This is a guest post from Julie, Mom of an insane toddler who is currently running the asylum.
After the birth of our first child, when my eyes were wild with sleep deprivation and I was obsessed with parenting self-help books, the recurring theme I came across was the importance of routine.
Experts said that a routine improves a baby’s sleeping, eating, mood, and pretty much every aspect of life. It seemed like such a panacea that we began to wonder if establishing a routine for the baby would also help our teeth get whiter or our investments do better or increase our chances of finally getting on The Price is Right. It didn’t, but we still went all in for the baby.
Having a routine was helpful at first. I think. And then things slowly got out of hand. Before we knew it, our now-toddler’s Bedtime Routine included:
- Toddler drinking chocolate milk by herself in the rocker while my husband, long-standing second class citizen in this family, is relegated to sitting on the floor;
- Husband reading the same book multiple times;
- Toddler brushing teeth (i.e., eating toothpaste) with a self-applied heap of toothpaste the size of a grape;
- Husband chasing Toddler around the apartment to secure a nighttime diaper while she tries to stand on her head, spin around in nude circles in front of a large picture window, in full display of the neighbors, or torment the cats;
- Toddler selecting pajamas;
- Toddler selecting alternative pajamas;
- Toddler deciding pajamas are actually unnecessary;
- Husband reading Toddler another story while she’s in bed;
- Husband singing Toddler a “special song;”
- Husband singing Toddler the “Sleep Rules Song;” and
- Toddler demanding that mom be tracked down to tuck her in with two specific blankets, both of which must be covering her elbows.
Needless to say, this Bedtime Routine takes about four hours to complete and is hardly in need of augmentation.
So you can imagine the horror I felt when I discovered that my husband (Chairman of the Bedtime Routine) had tacked on a new addition. Apparently he’d decided one time that it’d be fun to march around the room while singing the “special song” (see Step 9).
Now, I love a good parade as much as the next American, but this move meant that the adult in charge of The Routine (which would occasionally be me) was forevermore required to high-step in tight circles around the room—with appropriate enthusiasm, of course, or the number had to be performed again. Without successful completion of this step, bedtime stretches on for hours and will inevitably end with me touching my swelling pregnant belly and asking myself, “Did somebody tell me drinking during pregnancy was off-limits? That can’t be right. Also, why am I pregnant again?”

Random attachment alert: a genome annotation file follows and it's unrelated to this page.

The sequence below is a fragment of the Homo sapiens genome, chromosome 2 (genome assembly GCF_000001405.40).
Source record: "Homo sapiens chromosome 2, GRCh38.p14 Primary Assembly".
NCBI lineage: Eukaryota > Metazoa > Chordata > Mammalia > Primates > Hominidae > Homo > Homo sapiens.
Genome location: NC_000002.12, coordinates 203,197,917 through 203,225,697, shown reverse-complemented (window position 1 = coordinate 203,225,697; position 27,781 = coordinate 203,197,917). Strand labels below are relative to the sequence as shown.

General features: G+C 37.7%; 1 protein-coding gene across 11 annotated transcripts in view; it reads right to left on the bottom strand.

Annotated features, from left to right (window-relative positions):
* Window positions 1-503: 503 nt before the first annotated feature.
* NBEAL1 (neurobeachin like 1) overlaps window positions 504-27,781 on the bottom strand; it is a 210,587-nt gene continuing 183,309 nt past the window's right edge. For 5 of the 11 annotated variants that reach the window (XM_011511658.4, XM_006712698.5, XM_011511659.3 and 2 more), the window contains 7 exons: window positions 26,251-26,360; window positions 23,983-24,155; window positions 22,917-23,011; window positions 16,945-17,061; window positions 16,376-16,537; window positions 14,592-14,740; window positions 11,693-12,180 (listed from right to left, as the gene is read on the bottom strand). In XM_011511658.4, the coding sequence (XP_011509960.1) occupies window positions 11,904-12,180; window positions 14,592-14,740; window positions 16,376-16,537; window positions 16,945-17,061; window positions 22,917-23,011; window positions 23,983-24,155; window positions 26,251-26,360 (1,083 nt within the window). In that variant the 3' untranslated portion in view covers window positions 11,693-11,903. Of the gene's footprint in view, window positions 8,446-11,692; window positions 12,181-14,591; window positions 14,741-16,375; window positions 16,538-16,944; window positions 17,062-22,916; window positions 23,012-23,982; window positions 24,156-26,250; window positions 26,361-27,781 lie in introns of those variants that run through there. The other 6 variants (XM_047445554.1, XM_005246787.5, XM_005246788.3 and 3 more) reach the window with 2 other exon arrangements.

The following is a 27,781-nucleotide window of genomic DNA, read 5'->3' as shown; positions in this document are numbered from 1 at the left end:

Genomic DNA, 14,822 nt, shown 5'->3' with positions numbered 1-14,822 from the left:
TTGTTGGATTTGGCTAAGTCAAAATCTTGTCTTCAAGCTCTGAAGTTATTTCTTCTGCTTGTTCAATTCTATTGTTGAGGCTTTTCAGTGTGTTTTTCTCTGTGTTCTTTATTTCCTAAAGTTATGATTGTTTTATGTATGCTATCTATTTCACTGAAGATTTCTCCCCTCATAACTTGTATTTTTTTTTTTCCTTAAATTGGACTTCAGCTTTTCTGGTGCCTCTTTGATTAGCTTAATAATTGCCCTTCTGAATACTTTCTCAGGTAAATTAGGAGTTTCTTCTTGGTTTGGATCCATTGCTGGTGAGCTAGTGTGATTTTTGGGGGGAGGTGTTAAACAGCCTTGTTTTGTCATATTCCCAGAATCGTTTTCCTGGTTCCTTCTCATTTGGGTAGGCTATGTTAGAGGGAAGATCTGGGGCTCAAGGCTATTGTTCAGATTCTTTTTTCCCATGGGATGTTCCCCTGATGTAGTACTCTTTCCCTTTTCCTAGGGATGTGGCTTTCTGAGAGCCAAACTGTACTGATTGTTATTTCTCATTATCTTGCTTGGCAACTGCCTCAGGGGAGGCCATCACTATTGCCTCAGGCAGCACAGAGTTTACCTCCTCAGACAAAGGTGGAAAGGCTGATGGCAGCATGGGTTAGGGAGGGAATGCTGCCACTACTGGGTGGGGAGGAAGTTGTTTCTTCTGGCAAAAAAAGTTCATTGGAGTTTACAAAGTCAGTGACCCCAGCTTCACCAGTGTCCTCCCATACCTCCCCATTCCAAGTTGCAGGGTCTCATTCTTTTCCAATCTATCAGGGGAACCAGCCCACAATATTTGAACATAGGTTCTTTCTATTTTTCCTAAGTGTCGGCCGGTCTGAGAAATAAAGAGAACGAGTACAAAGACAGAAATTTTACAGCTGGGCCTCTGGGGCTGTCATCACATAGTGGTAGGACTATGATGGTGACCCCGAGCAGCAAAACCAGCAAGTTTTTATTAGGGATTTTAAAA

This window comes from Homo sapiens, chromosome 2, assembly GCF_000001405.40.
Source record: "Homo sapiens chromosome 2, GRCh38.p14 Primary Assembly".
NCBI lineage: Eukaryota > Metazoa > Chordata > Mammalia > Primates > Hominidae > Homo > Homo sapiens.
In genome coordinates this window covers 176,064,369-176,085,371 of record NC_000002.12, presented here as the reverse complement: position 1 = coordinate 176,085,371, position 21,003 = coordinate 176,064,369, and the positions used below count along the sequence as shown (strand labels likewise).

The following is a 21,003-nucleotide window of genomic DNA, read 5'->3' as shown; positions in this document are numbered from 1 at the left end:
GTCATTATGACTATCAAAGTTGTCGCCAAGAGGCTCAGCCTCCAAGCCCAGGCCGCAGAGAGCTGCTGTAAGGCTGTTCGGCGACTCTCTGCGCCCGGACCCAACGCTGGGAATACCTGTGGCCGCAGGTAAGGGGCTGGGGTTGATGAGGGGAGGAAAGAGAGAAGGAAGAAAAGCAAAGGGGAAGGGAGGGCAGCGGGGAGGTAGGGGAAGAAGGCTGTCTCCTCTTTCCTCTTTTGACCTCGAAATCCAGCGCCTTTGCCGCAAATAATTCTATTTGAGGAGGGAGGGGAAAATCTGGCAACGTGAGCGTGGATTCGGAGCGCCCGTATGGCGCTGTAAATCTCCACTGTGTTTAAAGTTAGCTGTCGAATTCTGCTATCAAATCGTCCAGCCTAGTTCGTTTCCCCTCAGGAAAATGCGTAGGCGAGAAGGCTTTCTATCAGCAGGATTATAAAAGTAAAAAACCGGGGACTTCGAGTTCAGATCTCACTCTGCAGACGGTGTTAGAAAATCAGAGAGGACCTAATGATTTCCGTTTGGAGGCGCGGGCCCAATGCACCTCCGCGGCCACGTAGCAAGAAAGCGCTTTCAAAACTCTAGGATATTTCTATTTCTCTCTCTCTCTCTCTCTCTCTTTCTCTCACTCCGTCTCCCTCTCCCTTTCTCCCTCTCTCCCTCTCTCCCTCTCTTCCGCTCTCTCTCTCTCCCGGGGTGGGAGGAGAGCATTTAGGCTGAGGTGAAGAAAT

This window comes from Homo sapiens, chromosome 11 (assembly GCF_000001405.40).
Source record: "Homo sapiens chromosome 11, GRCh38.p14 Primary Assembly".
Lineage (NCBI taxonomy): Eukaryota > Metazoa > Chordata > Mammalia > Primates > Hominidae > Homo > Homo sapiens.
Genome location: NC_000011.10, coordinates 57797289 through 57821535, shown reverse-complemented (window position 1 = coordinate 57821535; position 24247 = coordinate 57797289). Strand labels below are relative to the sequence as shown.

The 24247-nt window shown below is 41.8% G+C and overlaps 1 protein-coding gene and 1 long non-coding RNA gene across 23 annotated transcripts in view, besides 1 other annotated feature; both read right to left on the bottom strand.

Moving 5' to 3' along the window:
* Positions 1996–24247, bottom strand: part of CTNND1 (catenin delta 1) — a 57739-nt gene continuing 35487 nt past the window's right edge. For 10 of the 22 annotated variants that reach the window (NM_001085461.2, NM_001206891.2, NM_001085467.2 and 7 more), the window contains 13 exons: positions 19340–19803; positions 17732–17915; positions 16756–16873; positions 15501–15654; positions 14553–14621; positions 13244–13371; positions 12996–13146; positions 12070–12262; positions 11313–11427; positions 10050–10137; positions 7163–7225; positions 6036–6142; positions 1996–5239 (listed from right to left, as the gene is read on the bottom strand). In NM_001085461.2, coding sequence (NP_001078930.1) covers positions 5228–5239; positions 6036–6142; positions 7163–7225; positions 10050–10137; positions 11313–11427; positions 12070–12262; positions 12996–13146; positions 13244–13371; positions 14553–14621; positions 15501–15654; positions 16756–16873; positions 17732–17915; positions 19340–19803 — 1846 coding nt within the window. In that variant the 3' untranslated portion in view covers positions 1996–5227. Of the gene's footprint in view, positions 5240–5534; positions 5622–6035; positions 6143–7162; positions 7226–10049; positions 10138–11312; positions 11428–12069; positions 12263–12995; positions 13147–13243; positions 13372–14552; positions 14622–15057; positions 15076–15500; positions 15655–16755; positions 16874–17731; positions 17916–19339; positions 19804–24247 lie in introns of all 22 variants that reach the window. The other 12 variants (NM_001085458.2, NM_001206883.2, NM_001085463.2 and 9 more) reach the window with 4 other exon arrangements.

But the damage was done. Shortly thereafter, my parents came to watch our daughter for a long weekend. In preparation, I asked my husband to type up the gist of the bedtime routine. The pared-down result was four single-spaced pages. FOUR PAGES.
When he showed it to me, I stared at the computer screen and couldn’t believe I’d become the type of person who would support the creation of such an absurd Word document. I’d always been the kid who forgot to turn in permission slips and found them months later, jammed into the bottom of my backpack and stuck to an unidentified brown paste. I just prefer to go with the flow. Nothing in my house is ever organized until the hour before company arrives, and few things are ever scheduled.
But now we have a kid.
And we’re about to have another. (We are very dumb.) We live in terror of the thought that New Baby’s Routine most certainly will not compliment Toddler’s Routine and the universe will implode.
Slightly less frightening has been my attempts to reconcile my newfound employment of routines with my discombobulated personality. At first, adoption of the Routine Lifestyle led to the kind of proclamations you see on diaper commercials—things like, “Motherhood has changed me!!” or “The moment a child is born, a mother is also born.” And I tried to embrace my stringent new behavior as a sign of self-improvement. But a piece of me felt like I was betraying the core of my identity—a distinct unreliability that I’m sure others find endlessly charming.
I am nowhere near a solution to this identity crisis, but at the moment I’m comforted by imagining myself as a product of Darwinism: I am adapting to the present situation so that I don’t perish.
A dramatic conclusion, perhaps, to draw from Daddy deciding on a whim to add some flamboyancy to a two year old’s evening. But it gives me a sense of peace to think that I’m not (necessarily) becoming a mom from a diaper commercial. Instead, maybe I’m just in a transient life stage that requires a little more structure. (Er, a lot more structure.)